thereafter sentenced him. In that situation a district court may not only rely on the
presentence report, but it also has a right to rely on what it saw and heard during the trial
itself. See United States v. Bustamante, 454 F.3d 1200, 1202 (10th Cir. 2006). Viewed
in that context, we conclude that the record, which includes a transcript of the trial,
supports the district court’s conclusion that defendant was a “leader” in this extensive
drug conspiracy case. True, the “head man” was located in Arizona, but the conspiracy
involved about six other states, and it would appear to us that the defendant was, indeed, a
“leader” in Oklahoma.
As for defendant’s prior criminal history, the pre-sentence report indicates that the
defendant apparently had four prior convictions, and in addition several convictions
which apparently occurred when he was a juvenile. In our view, the district court did not
err in considering those matters at the sentencing of the defendant. And it is very obvious
to us that the district court did not sentence defendant to two life sentences because of his
criminal history.
The evidence concerning the so-called “Home Invasion and Abduction at the
Fields’ residence” was that three persons forced their way into the Fields’ residence to
recover some drugs. One of the perpetrators thereof, at trial, testified that the defendant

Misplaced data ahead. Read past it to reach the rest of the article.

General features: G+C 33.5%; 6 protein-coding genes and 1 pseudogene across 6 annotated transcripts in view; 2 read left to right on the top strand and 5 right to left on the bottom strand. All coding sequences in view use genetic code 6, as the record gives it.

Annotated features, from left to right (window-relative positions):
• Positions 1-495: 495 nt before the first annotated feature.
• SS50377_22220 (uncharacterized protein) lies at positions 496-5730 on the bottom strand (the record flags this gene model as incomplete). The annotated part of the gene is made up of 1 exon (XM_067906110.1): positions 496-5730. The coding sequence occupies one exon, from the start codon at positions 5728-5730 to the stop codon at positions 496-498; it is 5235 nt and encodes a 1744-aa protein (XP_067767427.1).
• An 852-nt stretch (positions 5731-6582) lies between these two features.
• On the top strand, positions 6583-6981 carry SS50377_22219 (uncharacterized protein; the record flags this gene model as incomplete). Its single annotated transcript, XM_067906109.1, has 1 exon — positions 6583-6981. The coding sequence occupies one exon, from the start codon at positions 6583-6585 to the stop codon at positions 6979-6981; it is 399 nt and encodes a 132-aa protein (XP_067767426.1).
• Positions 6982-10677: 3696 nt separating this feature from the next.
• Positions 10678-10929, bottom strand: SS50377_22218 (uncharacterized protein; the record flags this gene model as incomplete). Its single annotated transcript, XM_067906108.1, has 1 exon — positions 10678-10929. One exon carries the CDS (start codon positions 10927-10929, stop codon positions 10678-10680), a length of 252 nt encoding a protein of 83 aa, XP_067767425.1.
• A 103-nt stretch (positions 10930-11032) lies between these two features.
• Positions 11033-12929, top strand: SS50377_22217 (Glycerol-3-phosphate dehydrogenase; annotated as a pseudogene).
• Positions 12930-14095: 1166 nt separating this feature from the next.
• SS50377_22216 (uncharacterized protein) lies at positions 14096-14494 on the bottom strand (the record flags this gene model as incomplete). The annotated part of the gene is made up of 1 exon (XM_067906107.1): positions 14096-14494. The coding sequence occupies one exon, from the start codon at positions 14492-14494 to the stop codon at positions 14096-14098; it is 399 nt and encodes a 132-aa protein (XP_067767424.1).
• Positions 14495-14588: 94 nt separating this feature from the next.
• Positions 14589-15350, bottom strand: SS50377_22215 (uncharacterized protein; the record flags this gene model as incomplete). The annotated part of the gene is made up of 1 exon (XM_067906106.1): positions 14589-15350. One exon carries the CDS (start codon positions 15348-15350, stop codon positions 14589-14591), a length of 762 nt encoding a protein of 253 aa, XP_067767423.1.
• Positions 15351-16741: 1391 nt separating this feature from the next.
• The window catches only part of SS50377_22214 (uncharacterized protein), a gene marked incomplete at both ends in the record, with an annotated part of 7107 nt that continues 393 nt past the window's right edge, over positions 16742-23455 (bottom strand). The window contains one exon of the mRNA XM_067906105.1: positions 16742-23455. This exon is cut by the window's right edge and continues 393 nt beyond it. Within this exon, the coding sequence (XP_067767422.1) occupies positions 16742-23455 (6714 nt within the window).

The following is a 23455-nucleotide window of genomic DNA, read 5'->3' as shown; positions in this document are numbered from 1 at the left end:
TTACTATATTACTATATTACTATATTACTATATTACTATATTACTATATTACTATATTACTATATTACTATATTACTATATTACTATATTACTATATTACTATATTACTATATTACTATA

was one of the intruders. The victim of the invasion, however, testified that he was not.
Appellate Case: 06-5001 Document: 010136050 Date Filed: 09/20/2007 Page: 6
Shortly before this case was initially set for oral argument, defendant’s counsel 1
filed in this Court a “Notice Regarding Status of Appeal” in which she stated that while
the case had been pending in this Court, the State of Oklahoma had filed charges against
defendant in the district court in and for Tulsa County charging him with two counts of
murder and sought the death penalty. We were further advised that the jury on December
14, 2006, found defendant guilty of the charges and that he had been sentenced to two life
sentences to run concurrently. We are also advised that the defendant intends to appeal
his state convictions and sentences.
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So, this is simply a case of conflicting evidence. In any event, it is again clear from the
record, that the district court did not sentence the defendant to two life imprisonment
terms because of the Fields incident.
In short, based on the present record, any possible error at sentencing was
harmless, i.e., “the error did not affect the district court’s selection of the sentence
imposed.” United States v. Labastida-Segura, 396 F.3d 1140, 1143 (10th Cir. 2005).

Outcome: Judgment affirmed.1